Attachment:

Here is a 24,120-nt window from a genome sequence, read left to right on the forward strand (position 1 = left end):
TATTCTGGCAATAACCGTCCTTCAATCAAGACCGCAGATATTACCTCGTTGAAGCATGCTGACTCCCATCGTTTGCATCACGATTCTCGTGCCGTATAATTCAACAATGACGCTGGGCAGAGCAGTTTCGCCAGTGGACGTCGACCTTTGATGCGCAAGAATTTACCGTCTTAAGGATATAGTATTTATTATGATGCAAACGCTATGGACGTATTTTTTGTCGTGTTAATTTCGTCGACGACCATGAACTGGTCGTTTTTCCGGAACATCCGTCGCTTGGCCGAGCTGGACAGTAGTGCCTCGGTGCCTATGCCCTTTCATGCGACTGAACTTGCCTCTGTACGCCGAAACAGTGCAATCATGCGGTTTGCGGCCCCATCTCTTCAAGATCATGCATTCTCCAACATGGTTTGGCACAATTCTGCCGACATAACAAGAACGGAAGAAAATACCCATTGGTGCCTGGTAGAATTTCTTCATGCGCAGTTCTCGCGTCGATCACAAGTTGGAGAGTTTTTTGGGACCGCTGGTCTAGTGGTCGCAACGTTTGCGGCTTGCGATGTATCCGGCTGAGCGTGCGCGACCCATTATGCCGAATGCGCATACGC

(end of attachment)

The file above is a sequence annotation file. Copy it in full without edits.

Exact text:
Here is a 24,120-nt window from a genome sequence, read left to right on the forward strand (position 1 = left end):
TATTCTGGCAATAACCGTCCTTCAATCAAGACCGCAGATATTACCTCGTTGAAGCATGCTGACTCCCATCGTTTGCATCACGATTCTCGTGCCGTATAATTCAACAATGACGCTGGGCAGAGCAGTTTCGCCAGTGGACGTCGACCTTTGATGCGCAAGAATTTACCGTCTTAAGGATATAGTATTTATTATGATGCAAACGCTATGGACGTATTTTTTGTCGTGTTAATTTCGTCGACGACCATGAACTGGTCGTTTTTCCGGAACATCCGTCGCTTGGCCGAGCTGGACAGTAGTGCCTCGGTGCCTATGCCCTTTCATGCGACTGAACTTGCCTCTGTACGCCGAAACAGTGCAATCATGCGGTTTGCGGCCCCATCTCTTCAAGATCATGCATTCTCCAACATGGTTTGGCACAATTCTGCCGACATAACAAGAACGGAAGAAAATACCCATTGGTGCCTGGTAGAATTTCTTCATGCGCAGTTCTCGCGTCGATCACAAGTTGGAGAGTTTTTTGGGACCGCTGGTCTAGTGGTCGCAACGTTTGCGGCTTGCGATGTATCCGGCTGAGCGTGCGCGACCCATTATGCCGAATGCGCATACGC